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First Week of Advent


(Is 2:1-5; Mt 8:5-11) Utter amazement

When a Roman centurion asks for help, Jesus responds immediately. He doesn’t quibble over nationalities or occupations but immediately focuses on healing the servant. When he hears the centurion’s tribute, he has the grace to be amazed. In the exchange of a few moments, the kingdom expands, larger than he ever dreamt. When we confront the glimmer of hope in our day—the truce, the breakthrough, the dramatic reversal—can we too stand astonished?


(Is 11:1-10; Lk 10:21-24) The child

In Isaiah, the child guides the calf and the lion, unaware that wild animals like these are murderous enemies. Innocently, the child rests a tiny hand on the snake’s den. Jesus praises those who, in childlike simplicity, understand mysteries hidden even to the most educated. The season holds many changes. The season confounds appearances, offers reversals of the usual, “the way things are.” Our response? Praise and gratitude that we have seen and heard these surprises.


(Is 25:6-10; Mt 15:29-37) No more tears

“How do we find this place in Isaiah where death is destroyed and tears are wiped away?” We want to buy one-way tickets there. The answer comes in the gospel and it’s not a place, but a person. The leader Isaiah foretold takes on flesh in Jesus. Compassionately, he restores God’s original vision of wholeness and beauty to the mute, lame or blind.


(Is 26:1-6; Mt 7:21,24-27) Built on rock

Jesus’ metaphor of housebuilding snags our interest because most people long for secure homes. We’ve seen too many foreclosures and flimsy structures destroyed by storms. Like a master builder, Jesus not only speaks; he models. We in turn imitate the compassion, directness and courtesy of Jesus. He directs us to a lifestyle which is less about pious phrases, more a matter of determined work, strong sinews and aching muscles.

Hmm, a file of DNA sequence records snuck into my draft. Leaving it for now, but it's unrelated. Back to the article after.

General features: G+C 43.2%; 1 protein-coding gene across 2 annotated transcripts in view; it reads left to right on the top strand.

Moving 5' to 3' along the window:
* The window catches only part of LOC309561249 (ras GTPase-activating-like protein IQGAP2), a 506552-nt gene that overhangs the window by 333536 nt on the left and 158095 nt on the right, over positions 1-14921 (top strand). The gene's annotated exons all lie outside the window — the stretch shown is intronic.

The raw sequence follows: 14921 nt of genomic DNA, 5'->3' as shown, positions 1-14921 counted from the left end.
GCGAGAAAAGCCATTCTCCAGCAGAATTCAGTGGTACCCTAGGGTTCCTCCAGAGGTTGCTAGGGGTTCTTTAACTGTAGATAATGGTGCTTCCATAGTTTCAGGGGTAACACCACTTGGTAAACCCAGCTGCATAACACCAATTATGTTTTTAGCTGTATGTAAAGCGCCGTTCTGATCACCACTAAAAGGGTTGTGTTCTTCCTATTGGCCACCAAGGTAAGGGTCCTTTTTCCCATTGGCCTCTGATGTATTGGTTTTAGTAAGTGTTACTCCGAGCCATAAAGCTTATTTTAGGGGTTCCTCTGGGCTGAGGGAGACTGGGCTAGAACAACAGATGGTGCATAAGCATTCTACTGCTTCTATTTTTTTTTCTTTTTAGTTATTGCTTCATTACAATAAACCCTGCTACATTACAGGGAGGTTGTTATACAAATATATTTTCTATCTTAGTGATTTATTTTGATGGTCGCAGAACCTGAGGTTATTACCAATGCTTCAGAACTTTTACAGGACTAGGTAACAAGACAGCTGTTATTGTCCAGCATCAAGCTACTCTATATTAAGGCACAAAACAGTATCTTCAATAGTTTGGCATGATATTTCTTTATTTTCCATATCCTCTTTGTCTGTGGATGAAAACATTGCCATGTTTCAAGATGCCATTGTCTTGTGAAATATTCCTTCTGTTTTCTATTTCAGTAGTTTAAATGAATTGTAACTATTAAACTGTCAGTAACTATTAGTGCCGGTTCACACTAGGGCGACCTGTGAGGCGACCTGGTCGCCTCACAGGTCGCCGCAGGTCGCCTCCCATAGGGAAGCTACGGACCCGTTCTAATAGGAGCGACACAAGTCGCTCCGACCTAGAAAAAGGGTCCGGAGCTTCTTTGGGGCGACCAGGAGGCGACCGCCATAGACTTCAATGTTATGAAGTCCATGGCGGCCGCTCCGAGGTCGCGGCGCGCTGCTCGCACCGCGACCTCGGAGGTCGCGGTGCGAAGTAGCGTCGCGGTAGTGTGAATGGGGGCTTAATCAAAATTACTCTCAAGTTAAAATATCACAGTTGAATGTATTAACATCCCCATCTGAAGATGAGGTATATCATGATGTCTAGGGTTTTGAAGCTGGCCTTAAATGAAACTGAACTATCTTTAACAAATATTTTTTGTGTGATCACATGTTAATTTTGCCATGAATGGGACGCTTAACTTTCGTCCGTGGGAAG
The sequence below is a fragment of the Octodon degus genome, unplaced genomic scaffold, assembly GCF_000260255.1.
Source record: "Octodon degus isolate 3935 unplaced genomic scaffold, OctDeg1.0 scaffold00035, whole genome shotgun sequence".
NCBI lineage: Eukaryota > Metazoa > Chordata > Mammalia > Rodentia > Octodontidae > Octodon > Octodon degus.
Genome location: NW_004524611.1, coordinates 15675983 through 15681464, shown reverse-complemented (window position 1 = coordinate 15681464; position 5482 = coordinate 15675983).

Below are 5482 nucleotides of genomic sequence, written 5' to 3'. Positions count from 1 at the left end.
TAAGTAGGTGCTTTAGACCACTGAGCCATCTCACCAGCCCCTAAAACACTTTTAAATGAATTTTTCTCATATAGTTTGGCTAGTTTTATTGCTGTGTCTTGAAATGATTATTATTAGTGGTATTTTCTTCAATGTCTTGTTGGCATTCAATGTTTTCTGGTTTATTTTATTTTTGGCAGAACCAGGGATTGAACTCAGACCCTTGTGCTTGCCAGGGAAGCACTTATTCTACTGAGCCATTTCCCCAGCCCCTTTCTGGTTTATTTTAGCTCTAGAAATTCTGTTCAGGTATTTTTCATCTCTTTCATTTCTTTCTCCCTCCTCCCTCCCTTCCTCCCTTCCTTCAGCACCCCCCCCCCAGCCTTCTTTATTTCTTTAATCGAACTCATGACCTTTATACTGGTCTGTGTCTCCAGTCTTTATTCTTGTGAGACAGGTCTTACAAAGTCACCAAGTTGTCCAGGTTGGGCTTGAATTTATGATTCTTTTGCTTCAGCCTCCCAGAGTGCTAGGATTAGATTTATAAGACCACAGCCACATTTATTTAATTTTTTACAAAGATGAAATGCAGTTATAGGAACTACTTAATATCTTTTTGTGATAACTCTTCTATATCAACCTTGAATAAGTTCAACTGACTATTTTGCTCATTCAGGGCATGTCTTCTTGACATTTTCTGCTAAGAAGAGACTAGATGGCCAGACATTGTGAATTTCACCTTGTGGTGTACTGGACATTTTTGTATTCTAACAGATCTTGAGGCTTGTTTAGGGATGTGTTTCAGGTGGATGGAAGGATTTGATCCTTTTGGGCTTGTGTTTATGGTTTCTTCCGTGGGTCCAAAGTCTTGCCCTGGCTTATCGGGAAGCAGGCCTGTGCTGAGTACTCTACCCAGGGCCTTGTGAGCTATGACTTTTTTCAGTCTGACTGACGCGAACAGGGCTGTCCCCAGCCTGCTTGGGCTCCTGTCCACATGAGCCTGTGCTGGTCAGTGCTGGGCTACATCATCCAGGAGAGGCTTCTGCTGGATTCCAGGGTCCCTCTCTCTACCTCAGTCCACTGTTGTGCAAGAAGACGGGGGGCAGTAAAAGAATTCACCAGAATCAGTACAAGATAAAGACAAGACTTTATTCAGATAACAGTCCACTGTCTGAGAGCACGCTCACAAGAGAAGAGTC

(Is 29:17-24; Mt 9:27-31) Coming to sight

Our point of view changes over time. With God’s help, we gradually come to see better. Just as Jesus touched the eyes of the blind, so he shows us a clearer picture of another person, or the solution to a problem. Slowly, we begin to appreciate God’s presence in a situation which seems impossible, God’s energy in an area where we flag, God’s beauty if only we take time to notice. This Advent, we might all ask for a graceful touch to lightly brush our eyes.


(Is 30:19-21, 23-26; Mt 9:35—10:1, 5a, 6-8) Finding our Teacher

Today’s readings sound like call and response or two voices talking on the phone across a long distance. Isaiah promises: “your eyes shall see your Teacher” and in Matthew, Jesus goes to all the villages, teaching. The yearning for bread and water, direction and security voiced in the first reading is fulfilled in Jesus. He is moved by compassion for the plight of the people because their leaders have failed them. He must feel as a farmer does when the crops are ready to harvest, but there are too few workers to bring in the ripe grain. But his frustration does not lead to anger, as it would for many of us. Instead, he asks his friends to get involved.

thanks to KATHY COFFEY, Catholic Update